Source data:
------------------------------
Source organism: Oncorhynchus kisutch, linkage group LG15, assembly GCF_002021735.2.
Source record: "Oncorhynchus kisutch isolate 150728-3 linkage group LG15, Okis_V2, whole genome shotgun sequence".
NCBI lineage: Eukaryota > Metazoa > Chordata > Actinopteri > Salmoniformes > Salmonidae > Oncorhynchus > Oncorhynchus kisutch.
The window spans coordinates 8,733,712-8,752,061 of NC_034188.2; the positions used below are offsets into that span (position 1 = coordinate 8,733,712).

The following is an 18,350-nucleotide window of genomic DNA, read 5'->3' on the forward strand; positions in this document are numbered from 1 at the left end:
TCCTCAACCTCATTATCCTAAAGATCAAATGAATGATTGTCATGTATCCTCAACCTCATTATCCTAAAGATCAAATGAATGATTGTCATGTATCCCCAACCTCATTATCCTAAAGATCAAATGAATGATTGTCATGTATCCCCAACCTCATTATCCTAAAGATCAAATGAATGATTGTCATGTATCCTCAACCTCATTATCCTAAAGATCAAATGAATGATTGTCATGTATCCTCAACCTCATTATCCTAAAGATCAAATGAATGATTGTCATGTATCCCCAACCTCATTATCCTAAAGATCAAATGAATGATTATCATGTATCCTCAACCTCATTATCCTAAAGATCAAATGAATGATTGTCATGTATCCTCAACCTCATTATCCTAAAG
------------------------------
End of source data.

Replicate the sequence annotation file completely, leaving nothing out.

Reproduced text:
Source organism: Oncorhynchus kisutch, linkage group LG15, assembly GCF_002021735.2.
Source record: "Oncorhynchus kisutch isolate 150728-3 linkage group LG15, Okis_V2, whole genome shotgun sequence".
NCBI lineage: Eukaryota > Metazoa > Chordata > Actinopteri > Salmoniformes > Salmonidae > Oncorhynchus > Oncorhynchus kisutch.
The window spans coordinates 8,733,712-8,752,061 of NC_034188.2; the positions used below are offsets into that span (position 1 = coordinate 8,733,712).

The following is an 18,350-nucleotide window of genomic DNA, read 5'->3' on the forward strand; positions in this document are numbered from 1 at the left end:
TCCTCAACCTCATTATCCTAAAGATCAAATGAATGATTGTCATGTATCCTCAACCTCATTATCCTAAAGATCAAATGAATGATTGTCATGTATCCCCAACCTCATTATCCTAAAGATCAAATGAATGATTGTCATGTATCCCCAACCTCATTATCCTAAAGATCAAATGAATGATTGTCATGTATCCTCAACCTCATTATCCTAAAGATCAAATGAATGATTGTCATGTATCCTCAACCTCATTATCCTAAAGATCAAATGAATGATTGTCATGTATCCCCAACCTCATTATCCTAAAGATCAAATGAATGATTATCATGTATCCTCAACCTCATTATCCTAAAGATCAAATGAATGATTGTCATGTATCCTCAACCTCATTATCCTAAAG